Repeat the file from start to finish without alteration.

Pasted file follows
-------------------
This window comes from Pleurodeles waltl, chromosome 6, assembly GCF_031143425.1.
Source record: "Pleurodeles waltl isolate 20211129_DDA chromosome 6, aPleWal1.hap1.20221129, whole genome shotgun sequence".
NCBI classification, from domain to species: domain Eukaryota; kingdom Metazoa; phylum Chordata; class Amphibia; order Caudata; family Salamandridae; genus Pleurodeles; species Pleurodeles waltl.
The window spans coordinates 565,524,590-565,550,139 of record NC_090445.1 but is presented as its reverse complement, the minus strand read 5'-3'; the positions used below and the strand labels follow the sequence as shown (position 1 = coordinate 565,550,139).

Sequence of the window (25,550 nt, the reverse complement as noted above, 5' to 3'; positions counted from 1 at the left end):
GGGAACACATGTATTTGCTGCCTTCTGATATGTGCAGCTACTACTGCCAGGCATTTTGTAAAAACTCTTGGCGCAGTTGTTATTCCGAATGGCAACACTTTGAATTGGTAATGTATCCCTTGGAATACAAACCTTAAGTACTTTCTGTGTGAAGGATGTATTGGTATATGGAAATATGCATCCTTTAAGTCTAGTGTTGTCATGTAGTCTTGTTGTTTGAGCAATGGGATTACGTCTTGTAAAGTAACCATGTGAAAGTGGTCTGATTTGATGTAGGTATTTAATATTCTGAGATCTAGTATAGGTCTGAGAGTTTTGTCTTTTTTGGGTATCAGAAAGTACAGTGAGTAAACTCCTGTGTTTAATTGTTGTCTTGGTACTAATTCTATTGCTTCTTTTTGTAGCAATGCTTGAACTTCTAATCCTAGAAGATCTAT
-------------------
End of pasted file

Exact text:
This window comes from Pleurodeles waltl, chromosome 6, assembly GCF_031143425.1.
Source record: "Pleurodeles waltl isolate 20211129_DDA chromosome 6, aPleWal1.hap1.20221129, whole genome shotgun sequence".
NCBI classification, from domain to species: domain Eukaryota; kingdom Metazoa; phylum Chordata; class Amphibia; order Caudata; family Salamandridae; genus Pleurodeles; species Pleurodeles waltl.
The window spans coordinates 565,524,590-565,550,139 of record NC_090445.1 but is presented as its reverse complement, the minus strand read 5'-3'; the positions used below and the strand labels follow the sequence as shown (position 1 = coordinate 565,550,139).

Sequence of the window (25,550 nt, the reverse complement as noted above, 5' to 3'; positions counted from 1 at the left end):
GGGAACACATGTATTTGCTGCCTTCTGATATGTGCAGCTACTACTGCCAGGCATTTTGTAAAAACTCTTGGCGCAGTTGTTATTCCGAATGGCAACACTTTGAATTGGTAATGTATCCCTTGGAATACAAACCTTAAGTACTTTCTGTGTGAAGGATGTATTGGTATATGGAAATATGCATCCTTTAAGTCTAGTGTTGTCATGTAGTCTTGTTGTTTGAGCAATGGGATTACGTCTTGTAAAGTAACCATGTGAAAGTGGTCTGATTTGATGTAGGTATTTAATATTCTGAGATCTAGTATAGGTCTGAGAGTTTTGTCTTTTTTGGGTATCAGAAAGTACAGTGAGTAAACTCCTGTGTTTAATTGTTGTCTTGGTACTAATTCTATTGCTTCTTTTTGTAGCAATGCTTGAACTTCTAATCCTAGAAGATCTAT